Let us take some time today to reflect on how we first learned about the Trinity.  Whether it was using a shamrock, a song, or even an icon let us embrace the Trinity and remember that we are invited to celebrate and believe.

Sunday, June 5, 2022

Pentecost Sunday


This Sunday we celebrate the feast of Pentecost. On Pentecost, we celebrate the descent of the Holy Spirit upon the apostles gathered full of fear in the upper room in Jerusalem. This marks the beginning of the Church. 

“Peace be with you,” is the greeting Jesus had for the disciples.  Fifty days after Passover, the disciples are gathered in the upper room.  They believed in Jesus’ promise to always be with them and had faith that Jesus would send the Holy Spirit.  In all that they believed they trusted in Jesus’ ways.  God claims us as His own.  The Holy Spirit is our helper, our guide, our advocate, and we will not face this life alone.  We are called to go forth and witness to what God has called us to.  Called to carry the Holy Spirit’s flame be that fire of God’s love.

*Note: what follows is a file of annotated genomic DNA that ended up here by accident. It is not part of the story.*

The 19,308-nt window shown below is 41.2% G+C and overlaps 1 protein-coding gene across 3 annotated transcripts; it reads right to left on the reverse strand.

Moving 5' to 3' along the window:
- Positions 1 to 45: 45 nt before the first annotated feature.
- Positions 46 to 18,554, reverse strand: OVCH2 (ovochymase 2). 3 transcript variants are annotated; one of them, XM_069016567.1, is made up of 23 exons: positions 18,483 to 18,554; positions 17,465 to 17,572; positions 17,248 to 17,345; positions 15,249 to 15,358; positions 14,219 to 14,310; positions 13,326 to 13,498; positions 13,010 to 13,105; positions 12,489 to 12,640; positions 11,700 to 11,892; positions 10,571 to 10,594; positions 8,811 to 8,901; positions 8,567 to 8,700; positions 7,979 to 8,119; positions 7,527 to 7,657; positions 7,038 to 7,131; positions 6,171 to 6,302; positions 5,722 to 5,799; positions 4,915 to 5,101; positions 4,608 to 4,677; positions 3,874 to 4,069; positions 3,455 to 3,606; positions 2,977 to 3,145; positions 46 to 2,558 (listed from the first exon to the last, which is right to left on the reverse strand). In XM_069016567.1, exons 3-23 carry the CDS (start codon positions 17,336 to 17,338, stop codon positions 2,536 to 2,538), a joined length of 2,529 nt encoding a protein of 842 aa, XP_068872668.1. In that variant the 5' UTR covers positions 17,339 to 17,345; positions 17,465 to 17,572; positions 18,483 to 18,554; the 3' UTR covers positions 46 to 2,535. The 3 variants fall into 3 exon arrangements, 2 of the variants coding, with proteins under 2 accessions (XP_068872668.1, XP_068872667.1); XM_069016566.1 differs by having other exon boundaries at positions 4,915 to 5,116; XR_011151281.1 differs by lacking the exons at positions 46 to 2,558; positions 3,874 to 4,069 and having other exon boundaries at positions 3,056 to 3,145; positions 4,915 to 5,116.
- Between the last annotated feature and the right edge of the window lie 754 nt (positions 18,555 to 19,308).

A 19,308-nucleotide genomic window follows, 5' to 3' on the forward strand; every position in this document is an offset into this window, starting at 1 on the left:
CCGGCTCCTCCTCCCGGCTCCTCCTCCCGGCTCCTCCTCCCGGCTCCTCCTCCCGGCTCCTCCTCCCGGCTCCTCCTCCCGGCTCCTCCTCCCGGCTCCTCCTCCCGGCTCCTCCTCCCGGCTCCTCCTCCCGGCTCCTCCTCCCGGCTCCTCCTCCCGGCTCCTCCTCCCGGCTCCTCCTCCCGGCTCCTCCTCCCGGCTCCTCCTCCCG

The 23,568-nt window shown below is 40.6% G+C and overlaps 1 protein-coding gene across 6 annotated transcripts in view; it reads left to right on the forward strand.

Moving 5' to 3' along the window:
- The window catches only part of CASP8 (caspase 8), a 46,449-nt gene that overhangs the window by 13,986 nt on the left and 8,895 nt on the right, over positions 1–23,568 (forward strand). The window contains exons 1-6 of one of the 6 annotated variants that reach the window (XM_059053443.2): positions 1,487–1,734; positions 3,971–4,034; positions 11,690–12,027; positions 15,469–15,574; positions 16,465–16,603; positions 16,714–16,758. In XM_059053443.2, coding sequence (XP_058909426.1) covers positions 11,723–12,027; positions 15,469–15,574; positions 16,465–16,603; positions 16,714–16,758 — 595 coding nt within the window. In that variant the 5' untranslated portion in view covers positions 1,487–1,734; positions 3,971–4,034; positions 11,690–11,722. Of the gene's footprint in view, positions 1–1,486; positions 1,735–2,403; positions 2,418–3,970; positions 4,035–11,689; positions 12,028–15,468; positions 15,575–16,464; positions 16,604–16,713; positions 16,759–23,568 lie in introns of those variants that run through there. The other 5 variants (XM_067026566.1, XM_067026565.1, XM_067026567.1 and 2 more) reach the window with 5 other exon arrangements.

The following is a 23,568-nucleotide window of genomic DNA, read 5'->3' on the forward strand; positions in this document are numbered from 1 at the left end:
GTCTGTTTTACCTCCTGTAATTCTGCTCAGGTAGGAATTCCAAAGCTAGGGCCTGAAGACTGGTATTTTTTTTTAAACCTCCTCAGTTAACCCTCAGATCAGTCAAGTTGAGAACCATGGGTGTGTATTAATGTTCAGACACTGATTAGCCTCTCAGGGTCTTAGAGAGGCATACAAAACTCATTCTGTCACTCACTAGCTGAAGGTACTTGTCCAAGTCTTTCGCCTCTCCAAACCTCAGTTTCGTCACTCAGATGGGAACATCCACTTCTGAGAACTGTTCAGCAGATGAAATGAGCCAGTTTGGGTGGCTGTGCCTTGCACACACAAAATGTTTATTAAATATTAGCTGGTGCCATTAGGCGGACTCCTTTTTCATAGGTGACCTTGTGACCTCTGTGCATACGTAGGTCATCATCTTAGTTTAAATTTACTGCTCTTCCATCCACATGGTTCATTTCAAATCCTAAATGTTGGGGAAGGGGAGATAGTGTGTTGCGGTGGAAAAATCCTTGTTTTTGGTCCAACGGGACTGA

One of my favorite songs this day is Dan Schutte’s "Send Us Your Spirit."  The words of this song speak deeply to my heart.  I share them here for your reflection as well as a link to a YouTube for your listening pleasure.  May this Pentecost fill our hearts with love, peace, and hope.

Send Us Your Spirit

Send us your Spirit, O Lord

Evening enfolds us and holds us too near

Wake the morning light; make our living bright

Shine on our darkness, O Lord


Teach us your wisdom, O Lord

Shadows have clouded, have crowded our sight

Give us hearts that see. Set our loving free

Hear us and help us, O Lord